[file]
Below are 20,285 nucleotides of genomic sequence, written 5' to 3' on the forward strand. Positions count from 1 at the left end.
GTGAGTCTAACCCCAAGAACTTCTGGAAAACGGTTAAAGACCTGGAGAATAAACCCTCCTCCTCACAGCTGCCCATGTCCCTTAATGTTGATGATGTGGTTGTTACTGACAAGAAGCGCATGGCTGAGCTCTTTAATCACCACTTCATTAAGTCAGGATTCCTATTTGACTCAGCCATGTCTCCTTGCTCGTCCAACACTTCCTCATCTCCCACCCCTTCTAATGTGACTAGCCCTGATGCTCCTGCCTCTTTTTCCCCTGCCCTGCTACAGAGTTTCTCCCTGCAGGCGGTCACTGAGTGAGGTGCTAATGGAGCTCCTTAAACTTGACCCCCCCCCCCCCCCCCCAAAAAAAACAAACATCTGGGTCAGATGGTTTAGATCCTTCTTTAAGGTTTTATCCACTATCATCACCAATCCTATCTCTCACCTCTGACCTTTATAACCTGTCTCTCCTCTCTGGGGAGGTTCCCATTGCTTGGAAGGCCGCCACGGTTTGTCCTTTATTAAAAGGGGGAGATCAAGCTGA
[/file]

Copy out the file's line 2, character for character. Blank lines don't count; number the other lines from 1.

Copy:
GTGAGTCTAACCCCAAGAACTTCTGGAAAACGGTTAAAGACCTGGAGAATAAACCCTCCTCCTCACAGCTGCCCATGTCCCTTAATGTTGATGATGTGGTTGTTACTGACAAGAAGCGCATGGCTGAGCTCTTTAATCACCACTTCATTAAGTCAGGATTCCTATTTGACTCAGCCATGTCTCCTTGCTCGTCCAACACTTCCTCATCTCCCACCCCTTCTAATGTGACTAGCCCTGATGCTCCTGCCTCTTTTTCCCCTGCCCTGCTACAGAGTTTCTCCCTGCAGGCGGTCACTGAGTGAGGTGCTAATGGAGCTCCTTAAACTTGACCCCCCCCCCCCCCCCCCAAAAAAAACAAACATCTGGGTCAGATGGTTTAGATCCTTCTTTAAGGTTTTATCCACTATCATCACCAATCCTATCTCTCACCTCTGACCTTTATAACCTGTCTCTCCTCTCTGGGGAGGTTCCCATTGCTTGGAAGGCCGCCACGGTTTGTCCTTTATTAAAAGGGGGAGATCAAGCTGA